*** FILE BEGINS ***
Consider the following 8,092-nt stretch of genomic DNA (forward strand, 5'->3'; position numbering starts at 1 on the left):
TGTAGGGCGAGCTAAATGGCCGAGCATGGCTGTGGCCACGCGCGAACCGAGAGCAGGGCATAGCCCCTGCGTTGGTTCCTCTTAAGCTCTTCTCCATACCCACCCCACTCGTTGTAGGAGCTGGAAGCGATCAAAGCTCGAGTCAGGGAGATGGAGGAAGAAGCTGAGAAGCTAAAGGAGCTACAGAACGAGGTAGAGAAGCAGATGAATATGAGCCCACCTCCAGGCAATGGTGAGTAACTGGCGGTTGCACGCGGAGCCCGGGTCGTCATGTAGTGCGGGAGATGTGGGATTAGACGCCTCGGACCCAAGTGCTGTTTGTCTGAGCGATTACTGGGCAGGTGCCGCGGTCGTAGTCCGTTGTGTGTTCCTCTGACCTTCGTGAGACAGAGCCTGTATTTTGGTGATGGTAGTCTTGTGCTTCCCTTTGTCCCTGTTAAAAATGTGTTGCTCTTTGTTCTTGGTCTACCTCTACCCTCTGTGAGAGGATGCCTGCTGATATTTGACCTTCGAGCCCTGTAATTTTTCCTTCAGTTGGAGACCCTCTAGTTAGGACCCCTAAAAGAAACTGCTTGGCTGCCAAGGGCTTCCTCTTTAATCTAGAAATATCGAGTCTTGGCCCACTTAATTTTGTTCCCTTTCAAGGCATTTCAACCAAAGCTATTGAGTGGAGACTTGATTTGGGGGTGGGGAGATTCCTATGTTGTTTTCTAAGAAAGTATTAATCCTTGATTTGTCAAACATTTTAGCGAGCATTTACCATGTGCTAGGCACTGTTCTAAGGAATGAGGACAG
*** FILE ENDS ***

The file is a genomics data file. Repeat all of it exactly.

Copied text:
Consider the following 8,092-nt stretch of genomic DNA (forward strand, 5'->3'; position numbering starts at 1 on the left):
TGTAGGGCGAGCTAAATGGCCGAGCATGGCTGTGGCCACGCGCGAACCGAGAGCAGGGCATAGCCCCTGCGTTGGTTCCTCTTAAGCTCTTCTCCATACCCACCCCACTCGTTGTAGGAGCTGGAAGCGATCAAAGCTCGAGTCAGGGAGATGGAGGAAGAAGCTGAGAAGCTAAAGGAGCTACAGAACGAGGTAGAGAAGCAGATGAATATGAGCCCACCTCCAGGCAATGGTGAGTAACTGGCGGTTGCACGCGGAGCCCGGGTCGTCATGTAGTGCGGGAGATGTGGGATTAGACGCCTCGGACCCAAGTGCTGTTTGTCTGAGCGATTACTGGGCAGGTGCCGCGGTCGTAGTCCGTTGTGTGTTCCTCTGACCTTCGTGAGACAGAGCCTGTATTTTGGTGATGGTAGTCTTGTGCTTCCCTTTGTCCCTGTTAAAAATGTGTTGCTCTTTGTTCTTGGTCTACCTCTACCCTCTGTGAGAGGATGCCTGCTGATATTTGACCTTCGAGCCCTGTAATTTTTCCTTCAGTTGGAGACCCTCTAGTTAGGACCCCTAAAAGAAACTGCTTGGCTGCCAAGGGCTTCCTCTTTAATCTAGAAATATCGAGTCTTGGCCCACTTAATTTTGTTCCCTTTCAAGGCATTTCAACCAAAGCTATTGAGTGGAGACTTGATTTGGGGGTGGGGAGATTCCTATGTTGTTTTCTAAGAAAGTATTAATCCTTGATTTGTCAAACATTTTAGCGAGCATTTACCATGTGCTAGGCACTGTTCTAAGGAATGAGGACAG